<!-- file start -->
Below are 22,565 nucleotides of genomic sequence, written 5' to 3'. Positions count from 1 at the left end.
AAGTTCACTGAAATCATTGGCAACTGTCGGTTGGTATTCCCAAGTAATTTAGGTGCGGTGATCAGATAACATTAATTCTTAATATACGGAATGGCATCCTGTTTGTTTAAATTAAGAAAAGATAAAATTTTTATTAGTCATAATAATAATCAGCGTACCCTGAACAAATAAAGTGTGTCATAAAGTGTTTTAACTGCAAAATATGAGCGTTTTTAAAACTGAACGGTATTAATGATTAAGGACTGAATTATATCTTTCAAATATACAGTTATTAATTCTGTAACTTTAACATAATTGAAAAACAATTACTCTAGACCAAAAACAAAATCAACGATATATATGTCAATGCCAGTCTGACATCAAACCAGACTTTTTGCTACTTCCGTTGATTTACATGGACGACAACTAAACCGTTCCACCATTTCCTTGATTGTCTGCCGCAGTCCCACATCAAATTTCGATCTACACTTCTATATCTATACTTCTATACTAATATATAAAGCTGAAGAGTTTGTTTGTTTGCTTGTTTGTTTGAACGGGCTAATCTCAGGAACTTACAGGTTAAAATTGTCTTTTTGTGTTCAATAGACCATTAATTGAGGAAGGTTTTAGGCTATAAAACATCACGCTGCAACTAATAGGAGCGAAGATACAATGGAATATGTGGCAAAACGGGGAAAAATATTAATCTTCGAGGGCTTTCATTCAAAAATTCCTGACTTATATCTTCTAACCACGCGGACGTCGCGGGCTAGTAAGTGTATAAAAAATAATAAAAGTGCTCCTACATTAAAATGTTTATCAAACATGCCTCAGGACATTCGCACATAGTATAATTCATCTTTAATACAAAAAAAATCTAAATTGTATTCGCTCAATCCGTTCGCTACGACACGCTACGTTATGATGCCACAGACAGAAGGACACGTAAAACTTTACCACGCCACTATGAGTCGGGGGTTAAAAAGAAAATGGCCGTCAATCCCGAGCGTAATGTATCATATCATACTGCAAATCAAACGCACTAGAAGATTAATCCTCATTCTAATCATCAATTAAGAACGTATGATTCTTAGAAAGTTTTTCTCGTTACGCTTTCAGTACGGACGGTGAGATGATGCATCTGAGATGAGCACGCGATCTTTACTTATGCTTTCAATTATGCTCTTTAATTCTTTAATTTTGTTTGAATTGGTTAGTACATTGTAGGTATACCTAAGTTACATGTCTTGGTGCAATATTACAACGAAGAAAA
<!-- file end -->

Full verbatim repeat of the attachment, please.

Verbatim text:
Below are 22,565 nucleotides of genomic sequence, written 5' to 3'. Positions count from 1 at the left end.
AAGTTCACTGAAATCATTGGCAACTGTCGGTTGGTATTCCCAAGTAATTTAGGTGCGGTGATCAGATAACATTAATTCTTAATATACGGAATGGCATCCTGTTTGTTTAAATTAAGAAAAGATAAAATTTTTATTAGTCATAATAATAATCAGCGTACCCTGAACAAATAAAGTGTGTCATAAAGTGTTTTAACTGCAAAATATGAGCGTTTTTAAAACTGAACGGTATTAATGATTAAGGACTGAATTATATCTTTCAAATATACAGTTATTAATTCTGTAACTTTAACATAATTGAAAAACAATTACTCTAGACCAAAAACAAAATCAACGATATATATGTCAATGCCAGTCTGACATCAAACCAGACTTTTTGCTACTTCCGTTGATTTACATGGACGACAACTAAACCGTTCCACCATTTCCTTGATTGTCTGCCGCAGTCCCACATCAAATTTCGATCTACACTTCTATATCTATACTTCTATACTAATATATAAAGCTGAAGAGTTTGTTTGTTTGCTTGTTTGTTTGAACGGGCTAATCTCAGGAACTTACAGGTTAAAATTGTCTTTTTGTGTTCAATAGACCATTAATTGAGGAAGGTTTTAGGCTATAAAACATCACGCTGCAACTAATAGGAGCGAAGATACAATGGAATATGTGGCAAAACGGGGAAAAATATTAATCTTCGAGGGCTTTCATTCAAAAATTCCTGACTTATATCTTCTAACCACGCGGACGTCGCGGGCTAGTAAGTGTATAAAAAATAATAAAAGTGCTCCTACATTAAAATGTTTATCAAACATGCCTCAGGACATTCGCACATAGTATAATTCATCTTTAATACAAAAAAAATCTAAATTGTATTCGCTCAATCCGTTCGCTACGACACGCTACGTTATGATGCCACAGACAGAAGGACACGTAAAACTTTACCACGCCACTATGAGTCGGGGGTTAAAAAGAAAATGGCCGTCAATCCCGAGCGTAATGTATCATATCATACTGCAAATCAAACGCACTAGAAGATTAATCCTCATTCTAATCATCAATTAAGAACGTATGATTCTTAGAAAGTTTTTCTCGTTACGCTTTCAGTACGGACGGTGAGATGATGCATCTGAGATGAGCACGCGATCTTTACTTATGCTTTCAATTATGCTCTTTAATTCTTTAATTTTGTTTGAATTGGTTAGTACATTGTAGGTATACCTAAGTTACATGTCTTGGTGCAATATTACAACGAAGAAAA